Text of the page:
How you can avoid credit card debt ruining your golden years.
Credit cards provide us with a convenient source of finance during our working lives, but it’s important to get credit card debt under control when you approaching retirement.
While you might have gotten by paying minimum balances during your working years, the accruing interest will be harder to manage when your income is lower and unlikely to increase.
The first thing you need to do before retiring: pay off your credit card debts
Credit card debt is any unpaid balances that are owing on your card. It’s important to understand why you have credit card debt to avoid making the same mistakes again in the future. This is especially important if you plan to keep using your credit cards during retirement.
Understanding why you have so much credit card debt?
- Blowing off your budget. While credit cards give you access to additional funds, it doesn’t mean you should spend more than what you can afford. Try and set a spending limit in place and even reduce your credit limit to keep your debt in check.
- Having too many cards. Not only does this give you access to more money, but you’ll also be paying more fees and interest. Having too many cards also makes your repayments difficult to manage, which can see you fall into the debt trap.
- Only making the minimum monthly repayments. Making the minimum monthly repayments can see you paying off your debt for a long time, and accruing considerable interest in the meantime. Look at paying over the minimum payment if you want to make any kind of dent in your balance.
How to get rid of credit card debt before or after retirement
- Paying on time. One of the effective ways to reduce debts is to ensure that you pay on time, as this will avoid late fees and see you better managing your debts.
- Exceed the minimum monthly payment. You can reduce your debts by paying more than the required payment per month. This will lower the debts on the long run.
- Stop using your credit cards. Credit cards only make a retiree incur more debts. As a way to reduce these debts, you should avoid them and instead, start paying using debit card or cash.
- Make additional repayments. If you find you have a bit of extra cash, put it towards your debt.
- Have goals. You should have objectives that will help you maintain your financial progress. Having realistic and attainable goals will help you wade off the debt burden.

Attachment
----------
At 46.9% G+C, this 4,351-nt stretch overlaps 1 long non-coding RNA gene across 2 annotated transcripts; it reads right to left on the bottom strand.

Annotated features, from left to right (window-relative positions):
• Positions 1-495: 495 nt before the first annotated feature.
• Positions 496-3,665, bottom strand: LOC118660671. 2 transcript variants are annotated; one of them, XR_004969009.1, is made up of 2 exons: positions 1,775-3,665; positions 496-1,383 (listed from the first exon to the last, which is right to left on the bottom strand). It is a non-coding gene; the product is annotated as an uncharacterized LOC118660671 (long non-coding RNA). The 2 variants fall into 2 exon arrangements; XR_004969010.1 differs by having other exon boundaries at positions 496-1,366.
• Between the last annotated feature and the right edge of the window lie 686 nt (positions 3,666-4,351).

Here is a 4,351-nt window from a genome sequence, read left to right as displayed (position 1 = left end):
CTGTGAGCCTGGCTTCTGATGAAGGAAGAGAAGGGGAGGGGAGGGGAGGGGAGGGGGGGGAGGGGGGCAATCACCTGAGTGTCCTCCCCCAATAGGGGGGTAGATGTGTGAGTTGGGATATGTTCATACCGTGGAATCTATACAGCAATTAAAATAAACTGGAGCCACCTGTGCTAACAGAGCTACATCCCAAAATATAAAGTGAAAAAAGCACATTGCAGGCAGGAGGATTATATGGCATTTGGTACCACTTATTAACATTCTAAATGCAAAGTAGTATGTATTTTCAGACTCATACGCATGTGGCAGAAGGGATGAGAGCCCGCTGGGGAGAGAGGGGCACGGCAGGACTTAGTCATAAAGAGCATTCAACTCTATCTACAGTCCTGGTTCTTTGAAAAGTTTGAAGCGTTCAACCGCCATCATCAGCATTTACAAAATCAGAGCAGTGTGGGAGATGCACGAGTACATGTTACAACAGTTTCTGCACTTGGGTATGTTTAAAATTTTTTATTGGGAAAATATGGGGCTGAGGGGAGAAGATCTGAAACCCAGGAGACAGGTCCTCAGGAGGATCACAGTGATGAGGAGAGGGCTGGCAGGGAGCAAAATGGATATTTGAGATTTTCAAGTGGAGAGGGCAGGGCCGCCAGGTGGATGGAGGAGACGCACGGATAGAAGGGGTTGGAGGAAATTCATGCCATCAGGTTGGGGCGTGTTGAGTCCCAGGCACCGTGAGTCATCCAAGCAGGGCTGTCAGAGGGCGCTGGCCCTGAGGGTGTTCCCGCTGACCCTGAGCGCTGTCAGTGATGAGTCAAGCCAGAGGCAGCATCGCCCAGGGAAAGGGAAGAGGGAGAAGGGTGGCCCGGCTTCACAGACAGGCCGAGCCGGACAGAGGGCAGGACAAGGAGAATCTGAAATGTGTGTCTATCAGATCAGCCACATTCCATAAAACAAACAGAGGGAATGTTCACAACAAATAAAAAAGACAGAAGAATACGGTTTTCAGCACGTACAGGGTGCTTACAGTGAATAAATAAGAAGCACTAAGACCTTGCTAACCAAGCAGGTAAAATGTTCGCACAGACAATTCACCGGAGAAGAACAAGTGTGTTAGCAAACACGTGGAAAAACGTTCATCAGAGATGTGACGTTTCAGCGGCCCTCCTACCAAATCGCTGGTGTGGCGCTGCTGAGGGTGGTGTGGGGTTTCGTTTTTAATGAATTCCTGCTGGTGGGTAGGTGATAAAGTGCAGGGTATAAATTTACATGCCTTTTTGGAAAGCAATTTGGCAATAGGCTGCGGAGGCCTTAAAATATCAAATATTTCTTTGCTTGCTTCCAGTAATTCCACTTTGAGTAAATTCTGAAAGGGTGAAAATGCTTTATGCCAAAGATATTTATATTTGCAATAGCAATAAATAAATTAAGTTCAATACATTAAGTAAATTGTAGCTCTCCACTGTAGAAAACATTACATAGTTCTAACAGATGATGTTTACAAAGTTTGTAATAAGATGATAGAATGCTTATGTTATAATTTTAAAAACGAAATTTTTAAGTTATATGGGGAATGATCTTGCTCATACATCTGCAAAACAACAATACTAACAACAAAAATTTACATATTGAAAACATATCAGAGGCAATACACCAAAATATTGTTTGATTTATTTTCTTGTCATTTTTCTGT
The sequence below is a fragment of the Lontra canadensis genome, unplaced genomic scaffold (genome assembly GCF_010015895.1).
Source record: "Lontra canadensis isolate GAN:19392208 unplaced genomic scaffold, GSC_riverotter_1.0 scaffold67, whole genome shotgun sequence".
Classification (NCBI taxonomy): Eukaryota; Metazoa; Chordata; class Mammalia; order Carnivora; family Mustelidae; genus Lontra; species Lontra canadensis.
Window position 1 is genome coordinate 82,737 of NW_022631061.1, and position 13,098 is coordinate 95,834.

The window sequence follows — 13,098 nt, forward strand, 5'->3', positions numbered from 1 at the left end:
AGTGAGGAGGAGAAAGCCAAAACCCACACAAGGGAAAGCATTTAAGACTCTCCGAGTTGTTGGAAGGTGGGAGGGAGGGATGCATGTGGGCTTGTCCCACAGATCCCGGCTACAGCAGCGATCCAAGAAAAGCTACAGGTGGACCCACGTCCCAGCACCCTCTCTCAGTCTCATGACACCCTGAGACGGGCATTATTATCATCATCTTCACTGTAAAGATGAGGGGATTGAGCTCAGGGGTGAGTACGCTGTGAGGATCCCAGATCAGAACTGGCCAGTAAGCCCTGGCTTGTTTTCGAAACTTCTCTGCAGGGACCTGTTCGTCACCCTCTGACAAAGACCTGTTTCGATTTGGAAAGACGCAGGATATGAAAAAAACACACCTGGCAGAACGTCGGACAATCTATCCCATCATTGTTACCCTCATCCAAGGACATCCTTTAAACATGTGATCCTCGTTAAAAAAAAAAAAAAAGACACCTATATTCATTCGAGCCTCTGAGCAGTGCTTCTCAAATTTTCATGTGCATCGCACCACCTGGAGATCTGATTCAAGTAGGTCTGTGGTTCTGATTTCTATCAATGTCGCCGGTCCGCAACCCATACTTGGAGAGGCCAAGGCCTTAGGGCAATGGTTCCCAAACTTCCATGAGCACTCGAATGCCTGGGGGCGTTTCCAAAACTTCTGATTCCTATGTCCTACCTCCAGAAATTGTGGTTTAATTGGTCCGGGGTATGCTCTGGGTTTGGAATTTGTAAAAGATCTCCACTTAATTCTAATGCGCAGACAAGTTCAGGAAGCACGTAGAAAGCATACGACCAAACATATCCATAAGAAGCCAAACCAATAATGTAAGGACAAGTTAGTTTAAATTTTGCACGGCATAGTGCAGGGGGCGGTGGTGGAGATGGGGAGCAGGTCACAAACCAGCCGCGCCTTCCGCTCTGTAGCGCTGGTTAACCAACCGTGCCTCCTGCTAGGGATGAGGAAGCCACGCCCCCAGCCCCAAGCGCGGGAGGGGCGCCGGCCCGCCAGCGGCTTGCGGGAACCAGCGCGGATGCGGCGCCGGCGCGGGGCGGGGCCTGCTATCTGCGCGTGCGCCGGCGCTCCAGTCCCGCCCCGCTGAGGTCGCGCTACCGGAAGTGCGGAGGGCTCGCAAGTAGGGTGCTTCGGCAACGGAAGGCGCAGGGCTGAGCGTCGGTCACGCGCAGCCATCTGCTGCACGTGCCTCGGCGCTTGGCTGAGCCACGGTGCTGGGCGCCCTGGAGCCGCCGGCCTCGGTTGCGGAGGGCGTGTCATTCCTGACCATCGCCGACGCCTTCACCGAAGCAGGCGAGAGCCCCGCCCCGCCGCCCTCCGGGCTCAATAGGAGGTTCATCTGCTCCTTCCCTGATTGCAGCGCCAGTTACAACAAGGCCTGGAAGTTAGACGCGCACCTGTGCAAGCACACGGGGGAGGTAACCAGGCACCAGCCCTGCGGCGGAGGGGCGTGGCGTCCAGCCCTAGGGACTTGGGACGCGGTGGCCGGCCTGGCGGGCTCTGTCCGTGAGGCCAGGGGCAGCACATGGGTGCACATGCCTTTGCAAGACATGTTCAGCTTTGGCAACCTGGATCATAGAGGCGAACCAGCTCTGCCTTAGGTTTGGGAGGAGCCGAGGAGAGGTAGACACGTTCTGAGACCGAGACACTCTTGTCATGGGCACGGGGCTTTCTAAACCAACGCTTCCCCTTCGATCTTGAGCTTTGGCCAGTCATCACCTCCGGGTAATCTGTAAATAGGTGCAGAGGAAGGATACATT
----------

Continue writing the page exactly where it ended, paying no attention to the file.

The action plan: Strategies to pay down your credit card debt
There are a few strategies that you can adopt to pay down your credit card debt before you reach retirement.
- Pay high-interest debts first. One of the biggest contributors to growing debt is the accruing interest you’re charged. Higher interest means this interest will accrue faster, so by paying off these debts first you can save yourself money. Once you pay these debts off you can move onto debts that have lower interest.
- Consider a balance transfer. If you’re struggling with repayments, you could consider doing a balance transfer. This lets you bring your existing debt over to a new card and pay 0% p.a. interest for a certain period of time. This can give you time to pay down your debt without paying interest.
- Pay off your smallest balance first. This method is also known as the ‘snowball method’ and sees you paying off your smallest credit card balance first, regardless of what interest you’re paid on your each card, the fees you pay, etc. This method can see you gain confidence in paying off your debt and also help you save on fees by closing your card once you’ve paid off your balance.
Do you need to consolidate your credit card debts?
It is always advisable to control your spending habits or else you will find yourself in serious debts that you will need to pay. If you do find yourself in this situation, one option you have is to consolidate your debts. This will help in reducing your debts in the long run. Consolidating your debts offers the following benefits:
- Reduced interest rates. A balance transfer credit card can offer you 0% p.a. on balances transferred, and you can also take advantage of consolidating your debts to a card or loan with a lower rate than you currently have.
- Better budgeting. By having a single debt to worry about you can better budget for your repayments, and you may even find that you are better able to make additional repayments. You can alternatively tackle the budgeting head-on yourself via the Pocketbook app.
- Easy to manage. Consolidating your debts means you only have to worry about one monthly repayment for a single loan, rather than several repayments for separate loans.
Compare Debt Consolidation loans:
Moving on from a credit card to the benefits of a debit card
Credit cards invite more expenses and thus more debts, but debit cards ensure that you only use what you have. Doing away with credit cards can help retirees reduce debts while still having convenient access to their money. It will also limit them to spending, as they will only spend what they have. Many individuals have adapted to spending more than they have, and they find it so difficult to return to effectively manage their finances.
Comparing the costs of debit cards to credit cards can earn you substantial savings in the long term, furthermore it still provides you with the flexibility to make your Visa and Mastercard purchases without the temptation of blowing your budget.
It is important for retired people to have appropriate debt management skills so that they can have a debt-free retirement. When you retire without debts, you will be able to focus on other things, such as leisure activities, rather than looking for debt solutions. As you near your retirement, you should aim to pay off your credit card debts, to make the most out of retirement.Back to top